By David and Yvonne Shemmings
We were asked in 2017 to undertake a qualitative research study into child sexual abuse by clergymen – it was exclusively perpetrated by ‘men’ – in the Diocese of Chichester.
We were asked specifically to look at the ‘how’ and the ‘why’ of what happened, rather that the ‘who’, ‘what’ or ‘when’. This involved examining patterns surrounding the abuse itself alongside features of the organisation which may have contributed to or maintained it.
One of us (Yvonne) interviewed at length 17 individuals including survivors, professionals and senior members of the diocese. Additionally, three individuals responded to the questions by email.
To our knowledge, no other religious organisation in England has ever commissioned such a study, so we saw the request as a positive indication from the diocese of its intention to learn from the past. The final report is shocking, and, at various points, heartbreaking.
Abuse outside the family
There are significant implications in this research for social care practitioners, who now routinely must address new challenges in child protection, many of which occur outside the family, until now the primary site for professional intervention. There are clear resonances here with Carlene Firmin’s work on ‘contextual safeguarding’; see her TedxTalk for more information.
In our view, one of the most important lessons to be learned from the research emerges from the accounts of those children and young people who survived the abuse and who can now talk about it. That is why we were encouraged when we read the following in the introduction to our report from Chichester Diocese:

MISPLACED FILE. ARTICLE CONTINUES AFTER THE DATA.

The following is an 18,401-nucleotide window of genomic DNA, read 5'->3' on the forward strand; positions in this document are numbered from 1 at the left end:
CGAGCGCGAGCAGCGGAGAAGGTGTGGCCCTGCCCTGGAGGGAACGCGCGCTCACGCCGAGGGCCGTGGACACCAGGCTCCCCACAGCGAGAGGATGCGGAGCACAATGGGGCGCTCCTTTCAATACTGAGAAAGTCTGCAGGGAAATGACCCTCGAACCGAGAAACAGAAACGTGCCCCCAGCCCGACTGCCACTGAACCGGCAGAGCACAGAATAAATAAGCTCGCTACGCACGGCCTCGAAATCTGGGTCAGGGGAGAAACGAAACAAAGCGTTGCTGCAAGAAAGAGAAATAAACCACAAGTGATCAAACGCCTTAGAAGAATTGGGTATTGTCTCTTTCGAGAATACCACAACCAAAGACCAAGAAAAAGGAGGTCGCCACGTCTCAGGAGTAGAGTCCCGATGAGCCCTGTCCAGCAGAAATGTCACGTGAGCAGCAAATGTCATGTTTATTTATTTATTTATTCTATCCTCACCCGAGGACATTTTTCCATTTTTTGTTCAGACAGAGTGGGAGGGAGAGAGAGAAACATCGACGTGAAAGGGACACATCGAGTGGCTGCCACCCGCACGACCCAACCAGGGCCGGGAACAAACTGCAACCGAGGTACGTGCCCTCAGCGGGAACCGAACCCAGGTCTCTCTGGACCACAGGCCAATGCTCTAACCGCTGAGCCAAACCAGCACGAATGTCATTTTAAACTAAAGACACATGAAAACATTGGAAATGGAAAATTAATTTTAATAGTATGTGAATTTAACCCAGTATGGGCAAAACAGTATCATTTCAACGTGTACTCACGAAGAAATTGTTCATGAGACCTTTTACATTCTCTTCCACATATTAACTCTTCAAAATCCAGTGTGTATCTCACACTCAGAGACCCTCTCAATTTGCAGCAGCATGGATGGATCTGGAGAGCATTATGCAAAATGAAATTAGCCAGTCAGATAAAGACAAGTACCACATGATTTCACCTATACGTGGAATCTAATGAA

‘In particular, the Diocese wishes to thank those victims of abuse who agreed to be interviewed, reliving very painful experiences in order that those responsible for preventing abuse in church now can learn lessons from the past’.
Social workers, teachers and others working with children need to take account of the unabridged recollections of survivors of sexual abuse. But ‘listening to survivors’ can end up little more than a hollow mantra unless their experiences are used explicitly to frame policy and practice. This is why one of our key recommendations is that the findings are discussed fully, honestly and openly with all concerned in the diocese but especially with the survivors of the abuse.
Listening with compassion
If their experiences are actively listened to with compassion, it not only helps them feel empowered, it also potentially supports them to move on by strengthening their resilience.
Each interview was conducted by Yvonne at a gentle pace, so that the individual would feel safe and that their views were taken seriously. This is particularly important for those who had not been able to speak out about their abuse for many years. As one survivor put it:
‘There wasn’t one person I was able to talk to about what was happening to me. It was only just before he left that I realised what had been happening to me. I didn’t know. It didn’t dawn on me until years later. I didn’t have any words to express it. I couldn’t describe it.’